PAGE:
Friday, September 09, 2011

The Importance of Training Camps

Over the past couple of years, I've noticed a trend of people pointing to terrorist plots hatched in, for example, Europe as evidence that "safe havens" for terrorist groups do not matter. In his monograph Jihad in Saudi Arabia, Thomas Hegghammer comes to a different conclusion:
"The arguably most important lesson from the history of al-Qaida is that unhampered access to territory can dramatically increase a terrorist group's military capability. For a start, the safe haven allowed al-Qaida to quietly plan operations on its own schedule with virtually no outside interference. Moreover, it allowed Bin Laden to build a core organisation with a relatively high degree of bureaucratisation and functional task division, which in turn improved organisational efficiency. Most important of all, territorial access enabled Bin Laden to set up an elaborate military educational system, the like of which has never been seen in the hands of a transnational terrorist organisation with such a radical agenda. This infrastructure - or "University of Global Jihadism" - greatly improved al-Qaida's ability to operationalise recruits. The training camps are also key to understanding the characteristic organisational unity of al-Qaida, namely the simultaneous existence of a hierarchical and bureaucratic core and a much larger and looser network of camp alumni.

"Beyond increasing the recruits' paramilitary expertise, the camps constituted an arena for social processes that improved al-Qaida's operational capability. Many of these processes imitated those cultivated by professional military organisations. Instructors first of all sought to desensitise the recruits through intensive weapons practice and through the promotion of an ultra-masculine and weapons-fixated camp culture. Moreover, the hardship of camp life made recruits forge strong personal relationships, thus building the deep internal loyalty and trust needed for long-winded operations such as the 9/11 attacks. Finally the 'graduates' of these camps were imbued with self-confidence and a sense of being part of a vanguard, which turned many into leading or entrepreneurial figures in the militant communities in their home countries. In addition to these social processes came the ideological indoctrination into global jihadism. Recruits were exposed to lectures and writings of global jihadi ideologues. Instructors also encouraged anti-American statements within the camps, leading recruits to try to rhetorically outdo one another. On the whole, the alumni from these training camps were more brutal, more bound together and more anti-Western than most of their peers."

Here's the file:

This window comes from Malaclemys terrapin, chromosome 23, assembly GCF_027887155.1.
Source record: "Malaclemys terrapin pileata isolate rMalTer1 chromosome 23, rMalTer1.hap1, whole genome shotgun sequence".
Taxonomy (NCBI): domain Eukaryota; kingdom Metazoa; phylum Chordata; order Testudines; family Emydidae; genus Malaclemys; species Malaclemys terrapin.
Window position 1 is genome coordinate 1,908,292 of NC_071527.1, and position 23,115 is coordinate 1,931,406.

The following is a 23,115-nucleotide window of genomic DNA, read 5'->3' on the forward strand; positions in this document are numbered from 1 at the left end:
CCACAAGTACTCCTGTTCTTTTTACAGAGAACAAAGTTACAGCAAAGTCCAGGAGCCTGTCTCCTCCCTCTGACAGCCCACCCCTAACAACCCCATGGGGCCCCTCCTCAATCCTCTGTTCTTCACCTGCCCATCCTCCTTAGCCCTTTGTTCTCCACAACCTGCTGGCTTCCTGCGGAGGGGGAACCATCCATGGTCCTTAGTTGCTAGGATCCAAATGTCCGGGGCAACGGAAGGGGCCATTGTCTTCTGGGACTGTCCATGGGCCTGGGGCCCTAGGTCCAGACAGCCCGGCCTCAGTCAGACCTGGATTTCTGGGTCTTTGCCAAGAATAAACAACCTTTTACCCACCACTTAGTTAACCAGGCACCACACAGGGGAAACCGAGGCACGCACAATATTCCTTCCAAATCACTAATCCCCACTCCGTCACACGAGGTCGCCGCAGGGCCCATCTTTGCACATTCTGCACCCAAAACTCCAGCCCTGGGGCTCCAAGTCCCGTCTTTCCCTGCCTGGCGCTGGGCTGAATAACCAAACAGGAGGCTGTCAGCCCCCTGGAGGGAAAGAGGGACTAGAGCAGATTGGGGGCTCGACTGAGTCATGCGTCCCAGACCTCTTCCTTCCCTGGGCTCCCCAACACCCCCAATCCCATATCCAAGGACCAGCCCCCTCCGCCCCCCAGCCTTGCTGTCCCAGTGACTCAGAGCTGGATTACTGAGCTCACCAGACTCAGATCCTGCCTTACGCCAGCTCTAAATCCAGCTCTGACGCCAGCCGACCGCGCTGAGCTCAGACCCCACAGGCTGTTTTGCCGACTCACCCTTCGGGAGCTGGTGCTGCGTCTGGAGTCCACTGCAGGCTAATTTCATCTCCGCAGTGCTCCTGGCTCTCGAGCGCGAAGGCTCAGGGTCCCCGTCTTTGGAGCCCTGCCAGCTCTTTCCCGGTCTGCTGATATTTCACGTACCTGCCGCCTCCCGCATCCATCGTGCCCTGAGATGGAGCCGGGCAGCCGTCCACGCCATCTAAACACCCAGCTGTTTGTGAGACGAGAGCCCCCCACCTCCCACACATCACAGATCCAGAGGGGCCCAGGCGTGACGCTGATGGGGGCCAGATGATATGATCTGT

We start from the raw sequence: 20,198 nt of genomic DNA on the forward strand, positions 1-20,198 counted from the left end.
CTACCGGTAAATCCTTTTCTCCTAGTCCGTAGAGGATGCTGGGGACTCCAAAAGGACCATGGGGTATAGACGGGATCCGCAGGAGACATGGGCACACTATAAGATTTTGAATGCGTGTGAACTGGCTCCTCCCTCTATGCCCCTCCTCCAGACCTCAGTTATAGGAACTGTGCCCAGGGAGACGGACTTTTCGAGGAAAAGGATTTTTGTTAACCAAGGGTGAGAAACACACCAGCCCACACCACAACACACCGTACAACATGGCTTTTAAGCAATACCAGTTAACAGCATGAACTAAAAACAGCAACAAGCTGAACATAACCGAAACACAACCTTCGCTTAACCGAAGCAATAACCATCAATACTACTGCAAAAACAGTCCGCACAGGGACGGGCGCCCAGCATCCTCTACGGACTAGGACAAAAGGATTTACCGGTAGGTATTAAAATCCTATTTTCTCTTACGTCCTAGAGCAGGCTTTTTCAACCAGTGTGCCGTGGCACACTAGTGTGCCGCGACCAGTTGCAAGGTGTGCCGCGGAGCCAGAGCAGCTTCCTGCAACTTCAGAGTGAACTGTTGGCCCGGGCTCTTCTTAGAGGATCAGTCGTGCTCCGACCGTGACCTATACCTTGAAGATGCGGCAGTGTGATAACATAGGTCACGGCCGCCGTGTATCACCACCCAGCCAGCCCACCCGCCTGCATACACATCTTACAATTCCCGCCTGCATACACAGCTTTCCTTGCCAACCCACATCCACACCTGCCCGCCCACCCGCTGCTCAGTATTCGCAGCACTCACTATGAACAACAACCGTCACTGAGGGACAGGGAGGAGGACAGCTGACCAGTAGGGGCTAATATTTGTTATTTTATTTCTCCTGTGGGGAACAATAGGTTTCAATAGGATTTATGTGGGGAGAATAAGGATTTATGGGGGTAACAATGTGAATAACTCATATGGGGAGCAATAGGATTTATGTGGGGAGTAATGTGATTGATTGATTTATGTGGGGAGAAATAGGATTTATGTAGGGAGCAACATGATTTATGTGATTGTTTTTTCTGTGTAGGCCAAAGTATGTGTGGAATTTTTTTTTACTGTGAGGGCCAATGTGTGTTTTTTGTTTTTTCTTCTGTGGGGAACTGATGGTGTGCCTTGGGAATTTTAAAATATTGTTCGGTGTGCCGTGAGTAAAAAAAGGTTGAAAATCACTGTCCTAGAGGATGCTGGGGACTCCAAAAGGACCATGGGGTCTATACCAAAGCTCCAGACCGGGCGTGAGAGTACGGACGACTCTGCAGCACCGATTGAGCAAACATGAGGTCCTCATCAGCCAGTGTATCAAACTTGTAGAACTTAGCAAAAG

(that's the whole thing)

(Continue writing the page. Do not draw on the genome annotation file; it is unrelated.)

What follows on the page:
Some context for the second paragraph is provided by Hegghammer's prosopographical study of 197 al-Qaida recruits from Saudi Arabia. Almost all of them travelled to Afghanistan intending to fight in prominent limited conflicts such as that in Chechnya and the Israeli-Palestinian conflict. Only in the training camps in Afghanistan did some start becoming committed to the al-Qaida vision of a global campaign against the United States or socially recruited into other agendas. The fact that deception about al-Qaida's actual agenda was involved, not only in fundraising, but recruitment, leads me to hate al-Qaida even more now than I did this morning.

I suspect suspicion about the "safe haven" idea results from skepticism about American policy into Afghanistan bleeding over into one of the primary rationales for our involvement there. I do not, however, draw from the work of Hegghammer and others whom I have read any especially militant conclusions. Specifically, it seems clear that al-Qaida and the Taliban themselves had different agendas, and that many within the Taliban were not keen on harboring Bin Laden's state within a state. This is, in fact, why he ordered the assassination of the Taliban's arch-rival Ahmad Shah Massoud ten years ago today. In addition, while it seems common sense that trained terrorists are more capable of inflicting harm than untrained ones, the point about drawing recruits into Bin Ladenism seems irrelevant now that everyone can clearly see what it is. I haven't closely followed the war in Afghanistan for several years, but given my sense of the situation on the ground, I would not be averse to a withdrawal that involved some elements of the Taliban gaining some measure of political power in the country, along with a sufficient intelligence presence to be aware of and a willingness to act against any new "training camps" that were sufficiently threatening to U.S.'s national interests.

(Crossposted to American Footprints)

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